Arbitrating Race, Religion, and National Origin Discrimination Grievances

Arbitrating Race, Religion, and National Origin Discrimination Grievances

Arbitrating Race, Religion, and National Origin Discrimination Grievances

Arbitrating Race, Religion, and National Origin Discrimination Grievances

Synopsis

This work provides the user with an authoritative, comprehensive, extremely detailed, and easy to use practical guide for handling race, religious and national origin discrimination grievances. The work is a resource for the professional confronted with the responsibility of establishing guidelines for a company or organization. The author explains how arbitrators decide employment discrimination complaints; he blends law and arbitral thinking on an issue-by-issue basis within the topics and offers procedural recommendations in the event the practitioner must undertake arbitration. There is also a discussion of procedural elements unique to the arbitration of civil rights disputes. Also included are applicable portions of the Code of Professional Responsibility for Arbitrators handling civil rights disputes, and a table of cases. This book shows that a majority of race, religion and national origin discrimination grievances heard by labor arbitrators involve complaints by perpetrators, not victims. Labor arbitrators most often protect victims of race, religion and national origin discriminators by sustaining appropriate discharge, suspension, written warning or oral warning to the grievants. In a few instances, the focus of the parties upon the rights of the grievant, rather than the victim, has resulted in disciplinary action that is too lenient or in conflict with the law, and the courts have overturned these awards. The author provides answers to the complex questions relating to discrimination grievances.

Excerpt

This books is the outcome of a project which began twenty years ago when there were not enough published arbitral discrimination awards to justify its production. Even though employment discrimination has been considered by arbitrators as far back as anyone can remember, twenty years ago there were less than three hundred published arbitral discrimination awards available for public examination (cumulative from about 1945). Today, there are over onethousand published arbitral discrimination awards, easily enough awards to justify this book which considers race, religion, and national origin discrimination grievances as well as a second book soon to be in print which considers sex discrimination grievances. As might be expected, many of the problems, claims, and merits presented to labor arbitrators fifty years ago are the same as those presented today. For example, the practical solutions for race, religion, and national origin discrimination grievances in this book document a dynamic fifty year concern by labor arbitrators, employers, and unions for age old conflicts centered upon race, religious preference, language speaking ability, ethnicity, and creed just to name a few. Viewed together, the arbitral awards and court decisions analyzed in this book identify current problems, work rules, employment practices, and practical solutions for race, religion, and national origin discrimination in the union and non-union sectors.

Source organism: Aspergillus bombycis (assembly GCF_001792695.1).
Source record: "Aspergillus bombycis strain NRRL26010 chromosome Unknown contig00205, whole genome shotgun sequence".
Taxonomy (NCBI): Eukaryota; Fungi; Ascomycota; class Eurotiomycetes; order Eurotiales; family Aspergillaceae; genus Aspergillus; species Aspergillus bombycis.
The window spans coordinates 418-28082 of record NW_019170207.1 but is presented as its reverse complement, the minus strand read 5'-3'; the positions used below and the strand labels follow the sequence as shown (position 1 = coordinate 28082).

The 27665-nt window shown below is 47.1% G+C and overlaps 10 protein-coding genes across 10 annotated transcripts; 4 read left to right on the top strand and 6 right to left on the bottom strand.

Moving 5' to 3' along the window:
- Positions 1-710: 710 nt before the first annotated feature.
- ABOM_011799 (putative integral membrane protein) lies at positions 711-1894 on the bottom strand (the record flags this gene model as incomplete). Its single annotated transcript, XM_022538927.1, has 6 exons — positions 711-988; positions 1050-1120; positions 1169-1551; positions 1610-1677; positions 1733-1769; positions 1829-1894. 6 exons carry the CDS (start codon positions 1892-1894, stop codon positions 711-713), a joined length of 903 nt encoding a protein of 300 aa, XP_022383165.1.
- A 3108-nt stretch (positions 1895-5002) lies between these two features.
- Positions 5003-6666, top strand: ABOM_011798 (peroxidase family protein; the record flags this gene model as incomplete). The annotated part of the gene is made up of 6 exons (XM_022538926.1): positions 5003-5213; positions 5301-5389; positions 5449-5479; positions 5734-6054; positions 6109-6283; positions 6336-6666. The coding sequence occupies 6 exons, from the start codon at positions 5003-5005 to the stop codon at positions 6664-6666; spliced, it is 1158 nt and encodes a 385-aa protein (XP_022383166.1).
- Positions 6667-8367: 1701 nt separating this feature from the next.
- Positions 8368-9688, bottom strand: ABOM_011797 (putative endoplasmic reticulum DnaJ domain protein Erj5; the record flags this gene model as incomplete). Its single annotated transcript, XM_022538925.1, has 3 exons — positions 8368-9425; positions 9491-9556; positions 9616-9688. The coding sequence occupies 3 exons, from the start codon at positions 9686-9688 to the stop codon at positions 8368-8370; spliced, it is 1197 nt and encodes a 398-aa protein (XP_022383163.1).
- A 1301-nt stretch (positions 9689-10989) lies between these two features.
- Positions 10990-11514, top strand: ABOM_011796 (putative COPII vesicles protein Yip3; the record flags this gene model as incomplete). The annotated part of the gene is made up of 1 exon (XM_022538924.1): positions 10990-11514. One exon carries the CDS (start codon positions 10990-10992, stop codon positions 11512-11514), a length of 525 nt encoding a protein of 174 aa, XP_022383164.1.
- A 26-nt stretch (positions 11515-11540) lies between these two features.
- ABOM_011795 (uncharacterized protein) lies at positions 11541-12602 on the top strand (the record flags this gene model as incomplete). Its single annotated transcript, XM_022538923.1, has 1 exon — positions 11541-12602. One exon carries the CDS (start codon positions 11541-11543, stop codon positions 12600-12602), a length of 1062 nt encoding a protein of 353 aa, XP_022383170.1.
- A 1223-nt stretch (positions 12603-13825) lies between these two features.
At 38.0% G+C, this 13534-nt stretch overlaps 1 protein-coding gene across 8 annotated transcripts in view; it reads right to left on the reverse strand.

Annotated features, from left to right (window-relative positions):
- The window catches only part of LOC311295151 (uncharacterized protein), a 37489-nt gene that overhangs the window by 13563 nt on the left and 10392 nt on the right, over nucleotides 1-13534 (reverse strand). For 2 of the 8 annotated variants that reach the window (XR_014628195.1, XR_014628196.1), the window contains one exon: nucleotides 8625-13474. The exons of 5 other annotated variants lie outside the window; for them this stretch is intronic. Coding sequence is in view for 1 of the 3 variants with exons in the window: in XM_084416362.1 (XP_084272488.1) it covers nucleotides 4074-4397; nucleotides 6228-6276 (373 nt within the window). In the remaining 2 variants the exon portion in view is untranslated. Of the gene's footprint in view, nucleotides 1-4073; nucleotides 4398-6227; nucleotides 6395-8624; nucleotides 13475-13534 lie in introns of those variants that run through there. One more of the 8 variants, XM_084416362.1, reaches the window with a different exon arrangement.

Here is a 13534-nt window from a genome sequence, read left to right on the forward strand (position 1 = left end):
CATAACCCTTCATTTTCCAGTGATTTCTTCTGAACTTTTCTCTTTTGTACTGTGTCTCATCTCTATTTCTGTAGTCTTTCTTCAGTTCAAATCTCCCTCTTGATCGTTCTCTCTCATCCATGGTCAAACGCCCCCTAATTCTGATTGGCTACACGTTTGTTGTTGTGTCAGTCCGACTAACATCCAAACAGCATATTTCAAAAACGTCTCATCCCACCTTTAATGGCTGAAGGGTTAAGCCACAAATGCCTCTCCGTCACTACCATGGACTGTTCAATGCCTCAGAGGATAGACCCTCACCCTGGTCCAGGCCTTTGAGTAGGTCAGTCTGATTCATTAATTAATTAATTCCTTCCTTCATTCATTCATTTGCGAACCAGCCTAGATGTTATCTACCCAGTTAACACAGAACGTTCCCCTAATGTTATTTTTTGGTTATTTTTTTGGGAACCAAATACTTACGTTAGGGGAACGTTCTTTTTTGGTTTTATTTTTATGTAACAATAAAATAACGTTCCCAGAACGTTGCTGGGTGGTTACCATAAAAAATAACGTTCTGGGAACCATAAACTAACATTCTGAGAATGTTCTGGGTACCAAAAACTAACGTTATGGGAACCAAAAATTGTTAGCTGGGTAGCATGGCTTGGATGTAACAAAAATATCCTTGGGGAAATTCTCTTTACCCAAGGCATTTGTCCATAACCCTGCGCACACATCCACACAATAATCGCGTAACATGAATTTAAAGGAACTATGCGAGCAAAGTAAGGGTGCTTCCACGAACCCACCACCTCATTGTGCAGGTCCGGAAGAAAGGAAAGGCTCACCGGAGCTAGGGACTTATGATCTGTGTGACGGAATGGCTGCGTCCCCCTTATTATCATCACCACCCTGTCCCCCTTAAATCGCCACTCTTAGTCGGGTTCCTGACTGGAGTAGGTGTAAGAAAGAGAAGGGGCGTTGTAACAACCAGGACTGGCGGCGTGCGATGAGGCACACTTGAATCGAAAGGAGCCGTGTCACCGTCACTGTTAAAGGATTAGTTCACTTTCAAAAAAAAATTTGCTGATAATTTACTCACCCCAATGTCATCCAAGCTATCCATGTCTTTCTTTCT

This book is separated into two parts. Chapters 1 and 2 of Part I consider evolving arbitral decision criteria used to determine human rights grievances. Chapter 3 details the unique features of procedure, evidence, and proofs which have evolved over the past twenty years and should be followed by the parties when arbitrating employment discrimination challenges. Because keeping proper tension between the law and the human rights clause of the labor contract is critical, many practitioners will want to read Chapter 3 before the . . .

Search by... Author
Show... All Results Primary Sources Peer-reviewed

Oops!

An unknown error has occurred. Please click the button below to reload the page. If the problem persists, please try again in a little while.